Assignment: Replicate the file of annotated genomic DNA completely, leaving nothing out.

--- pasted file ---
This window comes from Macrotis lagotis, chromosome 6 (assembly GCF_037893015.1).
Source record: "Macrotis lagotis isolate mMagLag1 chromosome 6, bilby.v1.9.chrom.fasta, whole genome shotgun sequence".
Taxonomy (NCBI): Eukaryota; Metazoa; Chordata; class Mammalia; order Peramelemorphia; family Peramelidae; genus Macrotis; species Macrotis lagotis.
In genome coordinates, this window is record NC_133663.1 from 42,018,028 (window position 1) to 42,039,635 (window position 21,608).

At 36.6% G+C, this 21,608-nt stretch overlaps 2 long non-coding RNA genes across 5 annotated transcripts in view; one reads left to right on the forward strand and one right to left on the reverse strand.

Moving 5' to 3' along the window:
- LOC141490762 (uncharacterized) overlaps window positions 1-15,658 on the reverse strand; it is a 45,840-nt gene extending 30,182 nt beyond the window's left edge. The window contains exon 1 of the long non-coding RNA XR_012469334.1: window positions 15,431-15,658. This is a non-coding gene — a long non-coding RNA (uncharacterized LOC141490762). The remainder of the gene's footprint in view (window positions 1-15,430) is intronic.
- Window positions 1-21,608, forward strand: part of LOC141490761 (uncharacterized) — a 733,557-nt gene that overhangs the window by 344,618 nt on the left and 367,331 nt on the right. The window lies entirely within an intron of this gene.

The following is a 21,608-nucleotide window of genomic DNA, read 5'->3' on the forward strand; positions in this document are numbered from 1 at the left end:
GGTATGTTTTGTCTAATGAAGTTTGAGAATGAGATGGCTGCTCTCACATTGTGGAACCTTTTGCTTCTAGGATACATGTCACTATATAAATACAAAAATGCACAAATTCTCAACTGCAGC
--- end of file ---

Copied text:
This window comes from Macrotis lagotis, chromosome 6 (assembly GCF_037893015.1).
Source record: "Macrotis lagotis isolate mMagLag1 chromosome 6, bilby.v1.9.chrom.fasta, whole genome shotgun sequence".
Taxonomy (NCBI): Eukaryota; Metazoa; Chordata; class Mammalia; order Peramelemorphia; family Peramelidae; genus Macrotis; species Macrotis lagotis.
In genome coordinates, this window is record NC_133663.1 from 42,018,028 (window position 1) to 42,039,635 (window position 21,608).

At 36.6% G+C, this 21,608-nt stretch overlaps 2 long non-coding RNA genes across 5 annotated transcripts in view; one reads left to right on the forward strand and one right to left on the reverse strand.

Moving 5' to 3' along the window:
- LOC141490762 (uncharacterized) overlaps window positions 1-15,658 on the reverse strand; it is a 45,840-nt gene extending 30,182 nt beyond the window's left edge. The window contains exon 1 of the long non-coding RNA XR_012469334.1: window positions 15,431-15,658. This is a non-coding gene — a long non-coding RNA (uncharacterized LOC141490762). The remainder of the gene's footprint in view (window positions 1-15,430) is intronic.
- Window positions 1-21,608, forward strand: part of LOC141490761 (uncharacterized) — a 733,557-nt gene that overhangs the window by 344,618 nt on the left and 367,331 nt on the right. The window lies entirely within an intron of this gene.

The following is a 21,608-nucleotide window of genomic DNA, read 5'->3' on the forward strand; positions in this document are numbered from 1 at the left end:
GGTATGTTTTGTCTAATGAAGTTTGAGAATGAGATGGCTGCTCTCACATTGTGGAACCTTTTGCTTCTAGGATACATGTCACTATATAAATACAAAAATGCACAAATTCTCAACTGCAGC